Monday, January 23, 2012

Conspicuous By Its Absence

Et Tu, Brute!
Do you every wonder where a particular phrase originated? I can actually hear you nodding. One of those phrases is "conspicuous by its absence." So I looked it up. According to Brush Up Your Classics by Michael Macrone (a book I picked up from a remainder table), it goes back to Imperial Rome. It has been attributed to the Roman Chronicler Tacitus in a description of the funeral of Junia Tertulla, the sister of Marcus Brutus, one of Julius Caesar's assassins, and the wife of Cassius, Brutus's co-conspirator.

"Though she died sixty-three years after Marc Antony defeated Brutus and Cassius at Philippi in 44 B.C., her relatives' crimes had not been forgotten. The emperor Tiberius, a rather touchy individual, might have been expected to bear a grudge because his stepfather was Caesar Augustus, Julius's nephew. But in rare show of restraint, Tiberius allowed Junia a ceremonial funeral." Among the statues lining the funeral route, conspicuous by their absence were monuments of her brother and husband.

British Prime Minister John Russell used the phrase in his 1859 address to the Electors of the City of London. He was referring to a provision lacking in a reform bill. O'Henry used it as well, and if you care, so have I.

So there you have it. Mystery solved!


  1. Mary, I have never heard that saying before. (Where have I been)? However, I do love researching idioms and finding their origin. When I was teaching, one of the novels taught was Of Mice and Men. Since the book has an abundance of idioms, we would talk about them and their origins. The students seemed to enjoy that. We would then connect it to idioms we use today and so on.

  2. I have heard it, but not frequently - good to know the origins. The phrase I love to use, and have no clue where or why it originated, is "Quiet as Grant's tomb" ... a friend and I got into quite the lively conversation one day, wondering if Grant's tomb is oddly louder or quieter than any other person's tomb :o)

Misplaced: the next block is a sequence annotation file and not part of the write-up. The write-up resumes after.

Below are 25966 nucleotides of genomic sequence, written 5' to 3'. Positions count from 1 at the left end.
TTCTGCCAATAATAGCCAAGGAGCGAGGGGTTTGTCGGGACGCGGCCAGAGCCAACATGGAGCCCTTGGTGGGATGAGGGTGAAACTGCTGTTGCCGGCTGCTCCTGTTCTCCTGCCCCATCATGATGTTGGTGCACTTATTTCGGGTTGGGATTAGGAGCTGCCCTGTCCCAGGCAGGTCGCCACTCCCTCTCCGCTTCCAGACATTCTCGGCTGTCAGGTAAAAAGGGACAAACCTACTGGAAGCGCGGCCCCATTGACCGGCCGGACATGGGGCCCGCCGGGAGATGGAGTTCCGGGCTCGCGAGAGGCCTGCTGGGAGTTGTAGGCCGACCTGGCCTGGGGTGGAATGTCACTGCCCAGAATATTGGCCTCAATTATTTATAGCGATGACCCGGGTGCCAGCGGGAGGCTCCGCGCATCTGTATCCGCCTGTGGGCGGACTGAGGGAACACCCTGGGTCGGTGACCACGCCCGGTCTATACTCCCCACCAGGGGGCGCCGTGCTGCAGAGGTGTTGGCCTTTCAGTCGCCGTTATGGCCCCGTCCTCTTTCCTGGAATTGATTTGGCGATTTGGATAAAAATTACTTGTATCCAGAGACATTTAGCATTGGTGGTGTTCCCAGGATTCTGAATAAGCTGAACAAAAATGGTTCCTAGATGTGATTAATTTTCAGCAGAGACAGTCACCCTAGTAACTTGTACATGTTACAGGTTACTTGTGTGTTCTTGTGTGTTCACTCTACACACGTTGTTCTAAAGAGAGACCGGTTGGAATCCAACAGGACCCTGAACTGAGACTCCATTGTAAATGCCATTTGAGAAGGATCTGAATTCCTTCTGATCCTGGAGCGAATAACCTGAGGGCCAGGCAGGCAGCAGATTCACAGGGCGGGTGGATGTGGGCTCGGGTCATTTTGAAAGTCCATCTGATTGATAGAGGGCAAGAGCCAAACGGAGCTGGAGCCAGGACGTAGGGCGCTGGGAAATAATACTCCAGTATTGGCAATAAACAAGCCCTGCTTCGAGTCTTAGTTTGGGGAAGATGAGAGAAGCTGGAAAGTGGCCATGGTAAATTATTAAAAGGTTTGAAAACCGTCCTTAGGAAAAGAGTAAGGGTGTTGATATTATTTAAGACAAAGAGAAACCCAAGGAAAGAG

3. Jakki, I love getting to the root of an idiom. Some of them just don't make any sense to modern ears.

    Rebecca, I wonder if it's b/c it's somewhat out of the way in Riverside Park. I don't think many people visit it. I lived outside NYC for 25 years, and I never did. I know that the Grants' descendants threatened to move Julia and Ulysses's bodies back to Ill. if the city didn't take better care of the tomb.

    1. By the way, I'm Historians. I don't know where that tag came from. I used to be Mary Simonsen:)

  4. I love getting to the bottom of etymology for both words and phrases. I've read this phrase used in several mysteries and its nice to know to what it originally referred.

  5. Thanks for tracing the history on this! I am fascinated by the way our expressions have developed.

  6. Great lesson - it is always fun to learn where idioms originate. My son, Howie, almost 11 asks me where some originate, and usually, I have to look them up.

    Last week, I said, 'This radio is as worthless as tits on a boar.' Howie said, 'Mom - where did that come from? ' I said, 'Your grandpa.' Got to love those agricultural quips!

  7. Sophia, Maria and Angie, So I'm not alone in wondering where all these things originated! That's fun to know.

    Angie, The first time I heard the boar expression, I didn't get it. Dyed in the wool suburbanite.